In contrast to the conviction of the woman and Jairus is the attitude of the bystanders. These include the disciples. First, when Jesus asks,who touched him, they somewhat laughingly point out that he’s in the middle of a crowd of people. Who didn’t touch him? Later, at the house of Jairus, when Jesus claims that the little girl is not dead but merely asleep, they even ridicule him. Jesus seems to be operating on a different plane, just like the faith of the woman and Jairus is above the attitude of the people. From the faith of others, he knows that the outcome can’t be anything else than what it will turn out to be. He says so twice. “‘My daughter, your faith has restored you to health”, and “Do not be afraid; only have faith.” Again, faith leads to healing.

But, as always, there is a catch. If faith alone were enough, the woman and the child would not need Jesus to come to them. Their faith would have healed them regardless. But, today just as much as then, faith needs to have a direction. Our faith is faith in God the Father, the Son and the Holy Spirit. It’s very concrete. Simply having faith is not enough. No, we must have faith that the Lord is willing to come and help us, but we need to open ourselves to his help. God does not force himself upon us. He has the deepest respect for our own personal integrity and our ability to make the right choices. With an informed conscience, we can make those choices. God has done all the work, he has prepared the way. What we need to do now, is to take up the tools he provides and start on his way to healing.

Painting, “Jairus’ Daughter”, by Daniel Bonnell.

Something lighthearted

“Mamma mia… They want to stay in the pope’s house.”

Well, Holy Father, I don’t blame them.

It’s been a bit of a rough day for this blogger, so let’s close it off with something lighthearted, like the pope releasing two white doves at today’s Angelus.

Tip of the hat to Atonement Online, where I found the video.

With his three predecessors looking on, Bishop Liesen takes Breda

Media coverage has been light, even in the Catholic press, but Bishop Jan Liesen nonetheless was installed as the eleventh Bishop of Breda yesterday.

Pre-installation, local media, interviewed faithful of the Diocese of Breda, asking what the expected from their new bishop. The general desire was for the new bishop to be ‘liberal’, in other words, not too push the more difficult bits of the Catholic faith too hard. I somehow doubt they’ll get their wish with scholar and theologian Jan Liesen.

Reflecting Bishop Liesen’s lack of liberal leanings, perhaps, is his using the staff, as pictured below, of one of his predecessors, Bishop Gerardus de Vet, who was Bishop of Breda from 1962 to 1967, and therefore the last pre-conciliar bishop of that diocese.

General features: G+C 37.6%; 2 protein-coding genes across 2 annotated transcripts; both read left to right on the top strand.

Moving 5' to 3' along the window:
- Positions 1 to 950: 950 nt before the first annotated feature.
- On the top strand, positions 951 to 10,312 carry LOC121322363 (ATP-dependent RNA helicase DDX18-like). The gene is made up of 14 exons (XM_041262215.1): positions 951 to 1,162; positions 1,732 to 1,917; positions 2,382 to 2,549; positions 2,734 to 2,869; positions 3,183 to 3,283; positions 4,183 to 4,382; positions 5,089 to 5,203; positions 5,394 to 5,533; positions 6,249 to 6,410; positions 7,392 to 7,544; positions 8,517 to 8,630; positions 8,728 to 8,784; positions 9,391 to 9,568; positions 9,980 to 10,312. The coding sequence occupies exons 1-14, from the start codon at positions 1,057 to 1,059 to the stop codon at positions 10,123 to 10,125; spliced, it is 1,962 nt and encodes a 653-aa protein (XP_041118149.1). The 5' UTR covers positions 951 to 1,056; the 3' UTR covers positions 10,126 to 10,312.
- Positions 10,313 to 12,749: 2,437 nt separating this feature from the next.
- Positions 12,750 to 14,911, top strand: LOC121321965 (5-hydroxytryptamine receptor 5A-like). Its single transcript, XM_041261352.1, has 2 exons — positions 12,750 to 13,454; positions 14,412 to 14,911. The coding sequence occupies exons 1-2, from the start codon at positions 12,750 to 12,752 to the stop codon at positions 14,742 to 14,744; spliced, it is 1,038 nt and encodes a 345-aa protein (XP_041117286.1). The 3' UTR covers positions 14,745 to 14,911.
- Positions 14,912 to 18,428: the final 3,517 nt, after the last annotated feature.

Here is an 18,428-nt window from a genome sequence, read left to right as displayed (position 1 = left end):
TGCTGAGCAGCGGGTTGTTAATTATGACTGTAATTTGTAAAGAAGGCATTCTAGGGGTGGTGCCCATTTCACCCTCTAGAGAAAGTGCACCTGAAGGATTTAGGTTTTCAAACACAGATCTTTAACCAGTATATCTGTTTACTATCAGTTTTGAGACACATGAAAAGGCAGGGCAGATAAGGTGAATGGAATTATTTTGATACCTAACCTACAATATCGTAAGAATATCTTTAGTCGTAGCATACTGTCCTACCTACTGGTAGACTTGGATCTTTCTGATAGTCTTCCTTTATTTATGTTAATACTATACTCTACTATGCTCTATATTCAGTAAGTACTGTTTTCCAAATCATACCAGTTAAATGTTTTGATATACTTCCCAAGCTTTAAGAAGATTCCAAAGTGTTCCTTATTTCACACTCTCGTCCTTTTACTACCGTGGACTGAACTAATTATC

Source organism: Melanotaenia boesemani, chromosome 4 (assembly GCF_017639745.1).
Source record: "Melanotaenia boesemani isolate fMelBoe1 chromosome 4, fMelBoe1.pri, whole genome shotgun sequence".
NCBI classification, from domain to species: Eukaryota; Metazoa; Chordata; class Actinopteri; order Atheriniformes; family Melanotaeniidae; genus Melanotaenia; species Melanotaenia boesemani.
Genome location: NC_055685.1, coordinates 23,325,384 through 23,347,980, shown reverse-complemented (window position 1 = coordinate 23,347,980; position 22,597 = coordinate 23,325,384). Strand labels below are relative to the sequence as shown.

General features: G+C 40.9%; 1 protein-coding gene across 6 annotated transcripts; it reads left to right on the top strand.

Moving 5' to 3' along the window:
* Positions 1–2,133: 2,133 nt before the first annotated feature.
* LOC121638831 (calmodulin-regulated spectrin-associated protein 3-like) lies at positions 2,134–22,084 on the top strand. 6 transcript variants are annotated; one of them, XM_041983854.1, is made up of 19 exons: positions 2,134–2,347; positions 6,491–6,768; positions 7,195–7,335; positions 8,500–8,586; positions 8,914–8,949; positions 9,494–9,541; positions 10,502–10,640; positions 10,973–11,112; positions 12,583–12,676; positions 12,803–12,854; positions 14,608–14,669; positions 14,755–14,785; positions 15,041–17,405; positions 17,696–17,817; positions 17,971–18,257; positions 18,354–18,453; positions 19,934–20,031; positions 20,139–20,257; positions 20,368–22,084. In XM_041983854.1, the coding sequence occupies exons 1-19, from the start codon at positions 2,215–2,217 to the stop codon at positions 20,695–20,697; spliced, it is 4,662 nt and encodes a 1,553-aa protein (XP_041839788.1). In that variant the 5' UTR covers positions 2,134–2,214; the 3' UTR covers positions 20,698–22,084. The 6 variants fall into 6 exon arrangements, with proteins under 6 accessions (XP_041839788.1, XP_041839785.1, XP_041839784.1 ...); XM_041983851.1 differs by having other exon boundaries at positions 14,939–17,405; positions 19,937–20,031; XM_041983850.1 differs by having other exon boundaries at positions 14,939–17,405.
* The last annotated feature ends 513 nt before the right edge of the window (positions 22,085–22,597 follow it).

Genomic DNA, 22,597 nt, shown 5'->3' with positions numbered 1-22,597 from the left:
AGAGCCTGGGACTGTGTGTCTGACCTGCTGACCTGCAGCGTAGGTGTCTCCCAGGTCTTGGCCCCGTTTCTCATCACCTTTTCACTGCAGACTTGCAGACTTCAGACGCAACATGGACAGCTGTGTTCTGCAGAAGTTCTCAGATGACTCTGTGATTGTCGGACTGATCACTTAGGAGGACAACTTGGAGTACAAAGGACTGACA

Speaking of predecessors, the Diocese of Breda is unique in that no less than three of its previous bishops are still alive. Bishop Hans van den Hende, of course, is now bishop of Rotterdam, but Breda has two emeriti as well: Bishop Tiny Muskens (bishop from 1994 to 2007) and Bishop Huub Ernst (1967-1992), at 94 the oldest Dutch bishop alive.

There is a small photo report of the installation available here.

Photo credit: R. Mangold/Diocese of Breda

Father Bodar returns to ‘s Hertogenbosch

With the departure of Bishop Liesen to the neighbouring Diocese of Breda, effective tomorrow, the curia of the Diocese of ‘s Hertogenbosch has been looking for someone to take over the duties of the erstwhile auxiliary bishop. Msgr. Liesen was responsible for the education sector, maintaining contacts between diocese, students and the universities in Nijmegen and Tilburg.

Taking over those duties is perhaps the best-known Dutch priest, at least in the media, Father Antoine Bodar. The 67-year-old priest, art historian, author, teacher and talk show host lives in Rome but will be attending meetings with the diocesan staff once a month, as he is also asked to contribute to running the general affairs of the diocese.

In 2003, Fr. Bodar also worked in the diocese, as cathedral administrator of the Cathedral Basilica of St. John the Evangelist. He left there at the end of 2003, upon his own request, following tensions within the parish.

Fr. Bodar makes frequent appearances on television and in other media, and is also an often-invited speaker about all manner of Church-related issues. An erudite voice for the teachings of the Church, let’s hope that his new work in ‘s Hertogenbosch will last a bit longer than the last time he was there.

Bishop Liesen’s installation tomorrow: “sowing to take root and bear fruit”

“You don’t control the results, but that does not change the obligation to do the best we can. There is an essential element of freedom in there. You belong to the Roman Catholic Church because you want to, as conviction you gladly have. Many “enrolled” as children, but it must be confirmed at some point. If it isn’t, it remains something superficial and will not bear fruit. For the intended effect of sowing is for it to take root and bear fruit.”

Words from Bishop Jan Liesen, spoken in an interview with Katholiek Nieuwsblad, prior to his installation as bishop of Breda tomorrow. The installation Mass, which will be concelebrated by Bishop Liesen, his predecessor, Bishop Hans van den Hende, Archbishop Wim Eijk of Utrecht, Bishop Antoon Hurkmans of ‘s Hertogenbosch (where Msgr. Liesen has been auxiliary bishop), other bishops present, and members of the cathedral chapter. The new Nuncio to the Netherlands, Archbishop André Dupuy, will not yet be present. Instead, the Holy See will be represented by Msgr. Habib Thomas Halim, secretary of the nunciature in The Hague.

With some 500 people invited, the Mass is closed to visitors, simply because of the relatively small size of the Cathedral of St. Anthony. Priority has been given to representatives of the parishes of the diocese, as well as various dignitaries. In addition to the bishops mentioned above, Bishop Wiertz, De Korte, Punt, Mutsaerts, Hoogenboom and Hendriks will also be present, as well as Bishops Bonny and De Kesel from the two Belgian dioceses that border Breda, and the emeriti Cardinal Simonis, and Bishops Ernst, Muskens and Van Burgsteden.